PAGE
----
When parents or other caregivers sway the other way—unwilling or unprepared to discuss safe sex, boundaries, and consent with their adult children—individuals with Down Syndrome run similar risks associated with sex among non-disabled people like “unwanted pregnancy, sexually transmitted disease, and sexual exploitation,” according to Down Syndrome International. They also run a higher risk for sexual abuse.
With all of these factors coming into play, dating with Down Syndrome can be a complicated. As Couwenhoven writes about her own daughter in an article published by the University of Minnesota, many people with Down Syndrome are “pretty much on track with most everything related to sexuality: physical development, experiencing sexual feelings and crushes, [the] desire to date…and current aspirations to have a serious, long-term relationship as an adult,” regardless of cognitive disability.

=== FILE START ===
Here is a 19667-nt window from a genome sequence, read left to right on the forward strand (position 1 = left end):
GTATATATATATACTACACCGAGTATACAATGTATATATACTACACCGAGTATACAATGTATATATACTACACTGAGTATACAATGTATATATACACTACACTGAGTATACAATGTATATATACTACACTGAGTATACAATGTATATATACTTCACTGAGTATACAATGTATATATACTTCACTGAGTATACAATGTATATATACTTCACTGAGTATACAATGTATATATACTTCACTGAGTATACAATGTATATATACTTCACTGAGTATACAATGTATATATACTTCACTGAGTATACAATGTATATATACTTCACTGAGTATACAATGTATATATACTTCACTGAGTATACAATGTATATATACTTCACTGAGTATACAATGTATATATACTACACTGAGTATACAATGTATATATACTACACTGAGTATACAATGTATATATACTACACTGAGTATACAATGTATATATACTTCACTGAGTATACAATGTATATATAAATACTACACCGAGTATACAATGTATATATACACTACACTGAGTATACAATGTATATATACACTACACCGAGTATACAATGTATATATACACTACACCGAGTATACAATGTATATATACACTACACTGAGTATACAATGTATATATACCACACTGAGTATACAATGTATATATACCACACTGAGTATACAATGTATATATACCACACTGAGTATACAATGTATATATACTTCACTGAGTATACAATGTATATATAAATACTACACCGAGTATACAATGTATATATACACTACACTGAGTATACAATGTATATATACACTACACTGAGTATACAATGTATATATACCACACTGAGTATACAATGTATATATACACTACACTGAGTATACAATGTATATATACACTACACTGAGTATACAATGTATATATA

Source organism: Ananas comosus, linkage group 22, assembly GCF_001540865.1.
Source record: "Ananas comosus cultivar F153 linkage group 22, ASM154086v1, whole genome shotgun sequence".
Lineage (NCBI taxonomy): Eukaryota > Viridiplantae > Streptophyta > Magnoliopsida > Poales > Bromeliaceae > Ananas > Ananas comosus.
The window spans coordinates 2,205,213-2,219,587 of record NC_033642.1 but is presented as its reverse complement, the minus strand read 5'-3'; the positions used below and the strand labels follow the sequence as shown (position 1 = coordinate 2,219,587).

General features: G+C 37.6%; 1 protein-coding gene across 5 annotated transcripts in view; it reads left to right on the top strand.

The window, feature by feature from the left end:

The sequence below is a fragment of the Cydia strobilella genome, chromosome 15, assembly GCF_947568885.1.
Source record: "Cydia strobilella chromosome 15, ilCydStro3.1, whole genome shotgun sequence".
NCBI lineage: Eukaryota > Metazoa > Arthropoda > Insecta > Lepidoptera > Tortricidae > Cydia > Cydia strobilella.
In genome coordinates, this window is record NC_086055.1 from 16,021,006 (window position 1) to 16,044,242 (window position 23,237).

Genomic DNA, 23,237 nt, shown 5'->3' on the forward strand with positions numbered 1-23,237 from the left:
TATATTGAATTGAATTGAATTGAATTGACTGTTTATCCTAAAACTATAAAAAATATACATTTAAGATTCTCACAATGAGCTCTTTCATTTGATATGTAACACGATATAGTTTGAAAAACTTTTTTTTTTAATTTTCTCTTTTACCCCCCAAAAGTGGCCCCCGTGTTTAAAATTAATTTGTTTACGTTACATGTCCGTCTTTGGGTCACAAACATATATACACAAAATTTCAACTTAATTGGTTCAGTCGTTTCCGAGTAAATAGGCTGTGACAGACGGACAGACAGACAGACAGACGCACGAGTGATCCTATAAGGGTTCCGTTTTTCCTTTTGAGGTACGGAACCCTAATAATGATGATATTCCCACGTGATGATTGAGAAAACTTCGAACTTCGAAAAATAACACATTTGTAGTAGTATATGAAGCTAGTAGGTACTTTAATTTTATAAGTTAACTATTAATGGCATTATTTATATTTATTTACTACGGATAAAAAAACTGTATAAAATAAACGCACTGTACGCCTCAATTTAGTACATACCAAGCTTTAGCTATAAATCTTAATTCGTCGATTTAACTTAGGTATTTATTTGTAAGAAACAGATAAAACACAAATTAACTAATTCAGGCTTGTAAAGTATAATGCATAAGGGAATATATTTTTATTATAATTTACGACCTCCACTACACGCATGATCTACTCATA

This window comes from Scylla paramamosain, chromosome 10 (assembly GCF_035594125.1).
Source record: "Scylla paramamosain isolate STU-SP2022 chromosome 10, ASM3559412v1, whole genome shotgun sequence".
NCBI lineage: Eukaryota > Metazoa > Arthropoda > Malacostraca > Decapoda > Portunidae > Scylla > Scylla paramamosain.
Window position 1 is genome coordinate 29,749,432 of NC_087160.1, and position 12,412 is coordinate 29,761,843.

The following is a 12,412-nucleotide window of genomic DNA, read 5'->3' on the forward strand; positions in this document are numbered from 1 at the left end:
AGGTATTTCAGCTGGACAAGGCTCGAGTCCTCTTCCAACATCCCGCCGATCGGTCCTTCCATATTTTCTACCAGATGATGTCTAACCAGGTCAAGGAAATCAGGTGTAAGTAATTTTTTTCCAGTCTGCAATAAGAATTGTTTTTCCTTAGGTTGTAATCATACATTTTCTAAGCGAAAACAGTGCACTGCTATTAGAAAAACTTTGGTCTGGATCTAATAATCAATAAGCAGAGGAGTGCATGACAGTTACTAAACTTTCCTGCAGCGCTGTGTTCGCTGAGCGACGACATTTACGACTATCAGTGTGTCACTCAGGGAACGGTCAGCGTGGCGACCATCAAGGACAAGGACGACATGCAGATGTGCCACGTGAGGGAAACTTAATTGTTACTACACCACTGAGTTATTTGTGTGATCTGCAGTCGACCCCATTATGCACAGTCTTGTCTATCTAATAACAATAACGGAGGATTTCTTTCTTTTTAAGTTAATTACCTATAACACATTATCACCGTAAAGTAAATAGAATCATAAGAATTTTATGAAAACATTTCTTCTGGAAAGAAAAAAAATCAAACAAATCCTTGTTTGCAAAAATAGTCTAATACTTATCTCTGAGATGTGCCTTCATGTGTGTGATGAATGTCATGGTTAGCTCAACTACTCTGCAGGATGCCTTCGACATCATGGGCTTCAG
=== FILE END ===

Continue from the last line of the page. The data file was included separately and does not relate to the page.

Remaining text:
Meeting a compatible partner can be challenging for anyone, but this challenge can be amplified for people with Down Syndrome because of difficulties with communication and speech fluency, for example. It’s not at all uncommon for individuals with Down Syndrome to have a desire to connect romantically with others, but like much of the general population, it’s difficult to know where to start, or what to do after a breakup.
Cody Carlson, a 22-year-old with Down Syndrome and former So You Think You Can Dance contestant, tells me that his last girlfriend, who he dated for six months, broke up with him over the phone while he was away at a camp program. I can tell it’s not an easy topic for him to discuss. Like many young people near his age, he mostly mingles with women in a group setting. “We go out with girls who are friends,” he tells me. “We go to the movies. We might go out to eat.” Cody tells me he’d like to date someone else soon, but doesn’t know where exactly he should look for a potential new girlfriend. His advice to other young people with Down Syndrome looking for romantic connection, he tells me, is “don’t give up and keep on trying,” and anyone meeting him for the first time should give him a chance.
Though sex and disability are still considered taboo, a quest for love, self-actualization, pleasure, and happiness lie at the center of sexual expression—these are universal desires and deserves, regardless of whether or not an individual can fully grasp the “true meaning” (which is actually relative, right?) of love or relationships.